Certificate Presenting the Congressional Gold Medal to William Bainbridge
Beginning in 1776, the United States Congress began awarding gold medals to distinguished military figures who served in the American Revolution, and later the War of 1812 and the Mexican-American War, as expressions of appreciation for their achievements and contributions. Since then the scope has broadened to include civilians such as notable public servants, humanitarians, scientists, doctors, and cultural figures.
On March 3, 1813, the U.S. Congress approved the commissioning of a Congressional gold medal to Commodore William Bainbridge for his defeat of the British frigate HMS Java on December 29, 1812. The battle marked USS Constitution’s second victory of the War of 1812, and Bainbridge and his crew were greeted with a hero’s welcome upon their return to Boston.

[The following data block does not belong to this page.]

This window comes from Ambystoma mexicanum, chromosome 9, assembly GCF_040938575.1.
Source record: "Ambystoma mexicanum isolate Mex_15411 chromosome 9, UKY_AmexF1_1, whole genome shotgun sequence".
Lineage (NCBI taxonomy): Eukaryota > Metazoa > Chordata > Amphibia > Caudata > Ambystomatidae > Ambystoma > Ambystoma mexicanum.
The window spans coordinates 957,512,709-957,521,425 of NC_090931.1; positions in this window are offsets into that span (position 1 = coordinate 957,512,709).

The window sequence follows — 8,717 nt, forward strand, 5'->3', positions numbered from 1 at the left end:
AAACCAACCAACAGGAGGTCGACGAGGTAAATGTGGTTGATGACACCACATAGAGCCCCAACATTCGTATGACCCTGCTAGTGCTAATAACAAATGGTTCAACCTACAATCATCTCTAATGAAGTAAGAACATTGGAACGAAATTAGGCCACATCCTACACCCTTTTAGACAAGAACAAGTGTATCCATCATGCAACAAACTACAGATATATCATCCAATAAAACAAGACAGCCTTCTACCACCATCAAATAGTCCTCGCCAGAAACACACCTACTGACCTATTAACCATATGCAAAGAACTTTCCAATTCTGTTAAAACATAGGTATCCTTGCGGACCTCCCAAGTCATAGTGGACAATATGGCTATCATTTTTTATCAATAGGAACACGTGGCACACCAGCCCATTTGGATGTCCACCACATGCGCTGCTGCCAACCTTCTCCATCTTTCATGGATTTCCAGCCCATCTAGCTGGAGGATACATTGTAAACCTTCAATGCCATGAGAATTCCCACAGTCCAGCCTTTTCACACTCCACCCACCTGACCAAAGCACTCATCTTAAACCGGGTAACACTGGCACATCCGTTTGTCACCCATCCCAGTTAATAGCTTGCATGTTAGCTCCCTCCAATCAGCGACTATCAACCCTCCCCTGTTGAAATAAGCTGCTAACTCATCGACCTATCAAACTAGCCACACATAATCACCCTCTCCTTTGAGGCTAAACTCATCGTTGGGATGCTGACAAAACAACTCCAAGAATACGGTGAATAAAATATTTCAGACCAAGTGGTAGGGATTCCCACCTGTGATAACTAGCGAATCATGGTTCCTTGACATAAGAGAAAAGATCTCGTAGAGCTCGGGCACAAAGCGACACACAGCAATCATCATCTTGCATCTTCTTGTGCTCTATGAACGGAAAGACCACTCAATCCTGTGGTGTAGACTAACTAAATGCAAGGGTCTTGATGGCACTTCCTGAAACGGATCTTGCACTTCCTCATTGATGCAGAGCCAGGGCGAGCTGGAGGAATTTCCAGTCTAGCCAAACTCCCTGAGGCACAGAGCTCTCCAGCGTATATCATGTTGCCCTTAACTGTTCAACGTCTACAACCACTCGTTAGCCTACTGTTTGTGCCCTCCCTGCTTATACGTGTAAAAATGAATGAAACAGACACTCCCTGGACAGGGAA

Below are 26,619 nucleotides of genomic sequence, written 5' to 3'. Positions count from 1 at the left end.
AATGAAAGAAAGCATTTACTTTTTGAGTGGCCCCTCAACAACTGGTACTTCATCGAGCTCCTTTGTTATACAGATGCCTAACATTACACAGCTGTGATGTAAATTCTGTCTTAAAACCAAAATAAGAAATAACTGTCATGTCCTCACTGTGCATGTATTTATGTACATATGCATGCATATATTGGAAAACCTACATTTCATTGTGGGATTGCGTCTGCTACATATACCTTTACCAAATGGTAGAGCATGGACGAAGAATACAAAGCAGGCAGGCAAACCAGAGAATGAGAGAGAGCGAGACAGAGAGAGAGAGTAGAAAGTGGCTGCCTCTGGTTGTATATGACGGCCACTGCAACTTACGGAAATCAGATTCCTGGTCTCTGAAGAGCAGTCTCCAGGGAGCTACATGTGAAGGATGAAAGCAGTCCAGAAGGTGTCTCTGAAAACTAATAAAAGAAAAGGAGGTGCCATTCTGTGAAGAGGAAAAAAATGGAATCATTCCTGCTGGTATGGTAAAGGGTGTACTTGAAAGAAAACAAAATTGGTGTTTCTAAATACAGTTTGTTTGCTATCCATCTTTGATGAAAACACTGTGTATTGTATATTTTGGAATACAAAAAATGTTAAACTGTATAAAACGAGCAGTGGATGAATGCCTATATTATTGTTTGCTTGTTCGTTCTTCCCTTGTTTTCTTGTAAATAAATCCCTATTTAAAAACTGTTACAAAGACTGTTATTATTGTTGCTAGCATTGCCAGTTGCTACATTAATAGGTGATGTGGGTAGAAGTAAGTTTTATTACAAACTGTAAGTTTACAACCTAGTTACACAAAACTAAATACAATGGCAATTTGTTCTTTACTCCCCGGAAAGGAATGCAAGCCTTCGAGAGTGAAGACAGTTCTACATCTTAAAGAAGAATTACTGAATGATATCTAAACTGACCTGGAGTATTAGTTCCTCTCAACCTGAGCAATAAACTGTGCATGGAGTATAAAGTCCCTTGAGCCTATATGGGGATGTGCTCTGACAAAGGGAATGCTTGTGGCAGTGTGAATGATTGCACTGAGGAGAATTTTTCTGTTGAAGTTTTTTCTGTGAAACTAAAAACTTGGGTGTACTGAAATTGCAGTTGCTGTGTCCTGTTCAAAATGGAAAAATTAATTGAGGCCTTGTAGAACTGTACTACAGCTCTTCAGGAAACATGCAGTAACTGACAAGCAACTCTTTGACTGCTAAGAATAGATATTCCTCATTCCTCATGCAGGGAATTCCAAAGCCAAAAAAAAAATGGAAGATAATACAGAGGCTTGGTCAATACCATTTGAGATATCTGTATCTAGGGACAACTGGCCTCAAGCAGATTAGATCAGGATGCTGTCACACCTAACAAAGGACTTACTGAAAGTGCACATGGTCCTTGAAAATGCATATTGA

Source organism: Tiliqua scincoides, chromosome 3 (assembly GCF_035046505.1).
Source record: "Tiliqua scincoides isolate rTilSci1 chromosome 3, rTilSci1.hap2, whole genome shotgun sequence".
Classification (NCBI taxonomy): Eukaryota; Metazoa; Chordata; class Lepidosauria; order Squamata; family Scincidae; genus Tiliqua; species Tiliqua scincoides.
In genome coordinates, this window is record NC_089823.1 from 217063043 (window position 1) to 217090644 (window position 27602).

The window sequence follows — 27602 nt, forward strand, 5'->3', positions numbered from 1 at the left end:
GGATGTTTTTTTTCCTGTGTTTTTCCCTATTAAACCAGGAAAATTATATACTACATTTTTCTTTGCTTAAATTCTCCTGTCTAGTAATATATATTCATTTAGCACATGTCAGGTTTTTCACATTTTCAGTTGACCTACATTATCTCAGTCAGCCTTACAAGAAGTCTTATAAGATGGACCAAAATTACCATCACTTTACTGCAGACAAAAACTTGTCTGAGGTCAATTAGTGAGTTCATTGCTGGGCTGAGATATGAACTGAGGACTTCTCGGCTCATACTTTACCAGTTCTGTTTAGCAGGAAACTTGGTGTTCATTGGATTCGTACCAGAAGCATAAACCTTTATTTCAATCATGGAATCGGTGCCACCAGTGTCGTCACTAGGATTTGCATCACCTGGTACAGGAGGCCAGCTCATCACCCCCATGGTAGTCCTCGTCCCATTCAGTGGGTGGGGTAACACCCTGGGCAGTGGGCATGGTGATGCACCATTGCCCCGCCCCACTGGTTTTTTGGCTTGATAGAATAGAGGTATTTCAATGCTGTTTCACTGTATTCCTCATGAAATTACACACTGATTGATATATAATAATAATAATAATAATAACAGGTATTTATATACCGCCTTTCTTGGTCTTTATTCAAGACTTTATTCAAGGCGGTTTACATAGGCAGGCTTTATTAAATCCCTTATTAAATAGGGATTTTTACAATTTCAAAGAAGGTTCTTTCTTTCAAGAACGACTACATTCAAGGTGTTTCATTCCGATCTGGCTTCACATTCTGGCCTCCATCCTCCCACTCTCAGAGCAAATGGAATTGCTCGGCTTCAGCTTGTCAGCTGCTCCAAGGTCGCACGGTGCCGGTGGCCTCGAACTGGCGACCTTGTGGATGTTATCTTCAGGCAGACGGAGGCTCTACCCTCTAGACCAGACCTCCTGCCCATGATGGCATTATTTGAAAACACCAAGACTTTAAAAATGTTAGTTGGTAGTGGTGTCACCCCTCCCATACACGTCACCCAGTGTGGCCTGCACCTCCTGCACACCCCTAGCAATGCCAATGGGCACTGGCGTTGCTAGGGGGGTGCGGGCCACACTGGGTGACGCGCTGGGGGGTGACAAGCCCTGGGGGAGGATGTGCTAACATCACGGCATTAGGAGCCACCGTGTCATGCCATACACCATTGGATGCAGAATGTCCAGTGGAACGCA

This oversized certificate, signed by Secretary of the Navy Smith Thompson and dated February 10, 1820, officially presents the Congressional gold medal to Bainbridge. The certificate’s artwork was created by C. Schwarz, draftsman for the Navy Board.
Smith Thompson (signer), C. Schwarz (artist)
February 10, 1820
[H]21 3/4 in. [W]17 3/4 in.
USS Constitution Museum Collection. Mr. William Bainbridge Frothingham Gift.
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